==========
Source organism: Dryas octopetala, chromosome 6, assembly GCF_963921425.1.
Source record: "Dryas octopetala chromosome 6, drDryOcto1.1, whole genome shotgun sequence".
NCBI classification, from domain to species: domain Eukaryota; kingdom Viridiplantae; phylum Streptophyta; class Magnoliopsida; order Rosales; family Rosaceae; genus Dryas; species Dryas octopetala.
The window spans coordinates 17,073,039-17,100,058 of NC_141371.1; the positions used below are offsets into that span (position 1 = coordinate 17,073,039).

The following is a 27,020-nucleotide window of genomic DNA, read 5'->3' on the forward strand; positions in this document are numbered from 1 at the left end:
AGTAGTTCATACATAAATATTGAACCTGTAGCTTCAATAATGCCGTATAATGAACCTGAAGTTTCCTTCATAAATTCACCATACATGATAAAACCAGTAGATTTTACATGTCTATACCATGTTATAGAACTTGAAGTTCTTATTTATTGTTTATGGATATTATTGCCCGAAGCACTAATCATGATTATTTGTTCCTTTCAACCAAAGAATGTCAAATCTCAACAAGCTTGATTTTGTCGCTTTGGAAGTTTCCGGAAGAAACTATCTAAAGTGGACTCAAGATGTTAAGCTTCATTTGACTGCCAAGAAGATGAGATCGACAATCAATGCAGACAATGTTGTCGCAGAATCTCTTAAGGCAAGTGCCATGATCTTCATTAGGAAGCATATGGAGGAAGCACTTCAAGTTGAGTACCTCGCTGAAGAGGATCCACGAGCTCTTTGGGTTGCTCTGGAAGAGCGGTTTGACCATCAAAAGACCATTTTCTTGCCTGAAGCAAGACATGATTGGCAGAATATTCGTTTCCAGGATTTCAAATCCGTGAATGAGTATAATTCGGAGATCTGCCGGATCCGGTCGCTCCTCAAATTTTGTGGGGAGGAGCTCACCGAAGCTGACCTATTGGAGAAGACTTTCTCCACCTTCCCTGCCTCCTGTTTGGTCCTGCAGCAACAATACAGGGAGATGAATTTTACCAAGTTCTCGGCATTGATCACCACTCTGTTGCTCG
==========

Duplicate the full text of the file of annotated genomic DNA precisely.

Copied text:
Source organism: Dryas octopetala, chromosome 6, assembly GCF_963921425.1.
Source record: "Dryas octopetala chromosome 6, drDryOcto1.1, whole genome shotgun sequence".
NCBI classification, from domain to species: domain Eukaryota; kingdom Viridiplantae; phylum Streptophyta; class Magnoliopsida; order Rosales; family Rosaceae; genus Dryas; species Dryas octopetala.
The window spans coordinates 17,073,039-17,100,058 of NC_141371.1; the positions used below are offsets into that span (position 1 = coordinate 17,073,039).

The following is a 27,020-nucleotide window of genomic DNA, read 5'->3' on the forward strand; positions in this document are numbered from 1 at the left end:
AGTAGTTCATACATAAATATTGAACCTGTAGCTTCAATAATGCCGTATAATGAACCTGAAGTTTCCTTCATAAATTCACCATACATGATAAAACCAGTAGATTTTACATGTCTATACCATGTTATAGAACTTGAAGTTCTTATTTATTGTTTATGGATATTATTGCCCGAAGCACTAATCATGATTATTTGTTCCTTTCAACCAAAGAATGTCAAATCTCAACAAGCTTGATTTTGTCGCTTTGGAAGTTTCCGGAAGAAACTATCTAAAGTGGACTCAAGATGTTAAGCTTCATTTGACTGCCAAGAAGATGAGATCGACAATCAATGCAGACAATGTTGTCGCAGAATCTCTTAAGGCAAGTGCCATGATCTTCATTAGGAAGCATATGGAGGAAGCACTTCAAGTTGAGTACCTCGCTGAAGAGGATCCACGAGCTCTTTGGGTTGCTCTGGAAGAGCGGTTTGACCATCAAAAGACCATTTTCTTGCCTGAAGCAAGACATGATTGGCAGAATATTCGTTTCCAGGATTTCAAATCCGTGAATGAGTATAATTCGGAGATCTGCCGGATCCGGTCGCTCCTCAAATTTTGTGGGGAGGAGCTCACCGAAGCTGACCTATTGGAGAAGACTTTCTCCACCTTCCCTGCCTCCTGTTTGGTCCTGCAGCAACAATACAGGGAGATGAATTTTACCAAGTTCTCGGCATTGATCACCACTCTGTTGCTCG